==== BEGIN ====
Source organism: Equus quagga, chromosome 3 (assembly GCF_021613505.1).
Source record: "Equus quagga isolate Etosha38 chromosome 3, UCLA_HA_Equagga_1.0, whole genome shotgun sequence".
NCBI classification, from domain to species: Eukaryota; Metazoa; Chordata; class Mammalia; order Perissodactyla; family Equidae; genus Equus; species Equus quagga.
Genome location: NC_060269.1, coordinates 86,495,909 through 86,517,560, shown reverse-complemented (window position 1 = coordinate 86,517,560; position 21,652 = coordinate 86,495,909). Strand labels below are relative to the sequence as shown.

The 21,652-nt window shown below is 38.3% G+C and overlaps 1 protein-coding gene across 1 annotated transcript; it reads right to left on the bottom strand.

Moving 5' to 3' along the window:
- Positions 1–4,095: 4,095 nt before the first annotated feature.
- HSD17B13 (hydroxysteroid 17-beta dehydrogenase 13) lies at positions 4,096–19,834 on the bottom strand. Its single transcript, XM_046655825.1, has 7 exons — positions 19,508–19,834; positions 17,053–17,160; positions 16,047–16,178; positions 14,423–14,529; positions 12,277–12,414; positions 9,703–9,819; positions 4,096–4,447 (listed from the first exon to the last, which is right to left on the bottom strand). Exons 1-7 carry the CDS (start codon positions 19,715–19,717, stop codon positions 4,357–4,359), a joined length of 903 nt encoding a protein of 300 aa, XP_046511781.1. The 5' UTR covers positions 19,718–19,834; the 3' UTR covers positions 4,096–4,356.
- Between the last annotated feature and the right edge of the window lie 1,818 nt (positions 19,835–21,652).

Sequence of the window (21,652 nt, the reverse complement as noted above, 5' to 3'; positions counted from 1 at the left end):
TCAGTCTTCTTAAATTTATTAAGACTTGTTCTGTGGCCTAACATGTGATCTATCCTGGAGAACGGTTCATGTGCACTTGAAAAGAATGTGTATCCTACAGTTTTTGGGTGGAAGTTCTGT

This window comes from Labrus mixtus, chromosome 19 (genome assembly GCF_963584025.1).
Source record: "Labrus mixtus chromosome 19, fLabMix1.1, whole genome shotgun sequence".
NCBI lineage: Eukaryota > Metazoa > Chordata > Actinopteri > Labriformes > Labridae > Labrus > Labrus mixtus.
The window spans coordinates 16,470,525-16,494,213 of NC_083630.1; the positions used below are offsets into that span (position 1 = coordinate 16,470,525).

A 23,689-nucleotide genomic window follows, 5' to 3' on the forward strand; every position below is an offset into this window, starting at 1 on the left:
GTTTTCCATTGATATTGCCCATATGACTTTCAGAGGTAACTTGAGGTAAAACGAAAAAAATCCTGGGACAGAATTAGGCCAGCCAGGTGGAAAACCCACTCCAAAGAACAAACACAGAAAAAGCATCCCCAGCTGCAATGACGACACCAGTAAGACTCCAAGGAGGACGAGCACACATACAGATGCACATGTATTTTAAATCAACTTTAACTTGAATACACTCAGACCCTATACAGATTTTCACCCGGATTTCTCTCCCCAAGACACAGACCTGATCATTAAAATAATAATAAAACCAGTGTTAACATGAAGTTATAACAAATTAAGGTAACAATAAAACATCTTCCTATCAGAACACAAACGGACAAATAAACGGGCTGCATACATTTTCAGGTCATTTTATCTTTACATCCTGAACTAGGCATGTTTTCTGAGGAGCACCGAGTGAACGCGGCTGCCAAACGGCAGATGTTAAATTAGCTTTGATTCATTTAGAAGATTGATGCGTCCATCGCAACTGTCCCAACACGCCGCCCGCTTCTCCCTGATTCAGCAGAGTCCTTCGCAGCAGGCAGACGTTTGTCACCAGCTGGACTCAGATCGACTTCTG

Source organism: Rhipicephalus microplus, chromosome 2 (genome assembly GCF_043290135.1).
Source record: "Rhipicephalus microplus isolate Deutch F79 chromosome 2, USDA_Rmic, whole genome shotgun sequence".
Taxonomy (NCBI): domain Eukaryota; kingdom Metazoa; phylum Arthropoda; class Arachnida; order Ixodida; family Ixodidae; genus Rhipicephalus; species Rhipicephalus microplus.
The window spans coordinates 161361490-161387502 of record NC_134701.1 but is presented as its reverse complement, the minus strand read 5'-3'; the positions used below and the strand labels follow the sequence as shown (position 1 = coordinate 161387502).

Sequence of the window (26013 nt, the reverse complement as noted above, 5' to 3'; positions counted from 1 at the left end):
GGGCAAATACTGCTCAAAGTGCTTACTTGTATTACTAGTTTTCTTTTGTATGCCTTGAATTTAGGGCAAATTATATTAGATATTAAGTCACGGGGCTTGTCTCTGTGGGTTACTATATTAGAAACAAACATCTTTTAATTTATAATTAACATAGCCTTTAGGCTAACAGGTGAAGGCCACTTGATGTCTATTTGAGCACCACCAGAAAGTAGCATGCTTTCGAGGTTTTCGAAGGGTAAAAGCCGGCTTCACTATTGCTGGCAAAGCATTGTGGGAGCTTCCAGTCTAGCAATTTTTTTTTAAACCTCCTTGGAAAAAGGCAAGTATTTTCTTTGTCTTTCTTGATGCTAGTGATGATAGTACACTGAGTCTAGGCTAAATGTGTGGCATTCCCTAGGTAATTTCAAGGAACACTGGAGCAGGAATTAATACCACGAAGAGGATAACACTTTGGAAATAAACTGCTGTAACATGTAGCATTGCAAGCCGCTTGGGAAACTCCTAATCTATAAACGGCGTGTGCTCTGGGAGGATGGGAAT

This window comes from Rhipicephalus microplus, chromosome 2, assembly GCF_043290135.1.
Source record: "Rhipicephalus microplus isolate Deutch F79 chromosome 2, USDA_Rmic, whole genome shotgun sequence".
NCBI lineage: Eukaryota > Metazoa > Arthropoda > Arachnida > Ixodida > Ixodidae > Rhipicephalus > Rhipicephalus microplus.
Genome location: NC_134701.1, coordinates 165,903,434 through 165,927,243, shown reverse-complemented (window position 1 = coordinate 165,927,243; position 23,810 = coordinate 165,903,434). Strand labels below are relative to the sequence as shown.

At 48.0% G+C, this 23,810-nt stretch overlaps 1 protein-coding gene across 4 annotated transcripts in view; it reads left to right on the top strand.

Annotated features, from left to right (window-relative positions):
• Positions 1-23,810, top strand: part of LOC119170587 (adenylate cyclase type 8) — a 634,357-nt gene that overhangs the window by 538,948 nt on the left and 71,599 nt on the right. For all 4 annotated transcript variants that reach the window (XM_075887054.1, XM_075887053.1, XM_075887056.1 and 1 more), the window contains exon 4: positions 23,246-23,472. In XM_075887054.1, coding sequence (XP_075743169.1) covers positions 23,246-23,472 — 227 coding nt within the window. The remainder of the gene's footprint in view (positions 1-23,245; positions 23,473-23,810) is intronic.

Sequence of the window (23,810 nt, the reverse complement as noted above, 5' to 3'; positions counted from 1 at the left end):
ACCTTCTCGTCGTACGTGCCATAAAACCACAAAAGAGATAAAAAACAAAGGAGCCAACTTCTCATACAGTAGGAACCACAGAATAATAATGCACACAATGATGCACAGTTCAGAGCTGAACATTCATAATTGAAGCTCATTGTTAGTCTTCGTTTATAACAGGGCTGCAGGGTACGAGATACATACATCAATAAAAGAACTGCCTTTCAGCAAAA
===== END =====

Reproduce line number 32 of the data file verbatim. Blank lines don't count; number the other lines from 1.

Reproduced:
ACCTTCTCGTCGTACGTGCCATAAAACCACAAAAGAGATAAAAAACAAAGGAGCCAACTTCTCATACAGTAGGAACCACAGAATAATAATGCACACAATGATGCACAGTTCAGAGCTGAACATTCATAATTGAAGCTCATTGTTAGTCTTCGTTTATAACAGGGCTGCAGGGTACGAGATACATACATCAATAAAAGAACTGCCTTTCAGCAAAA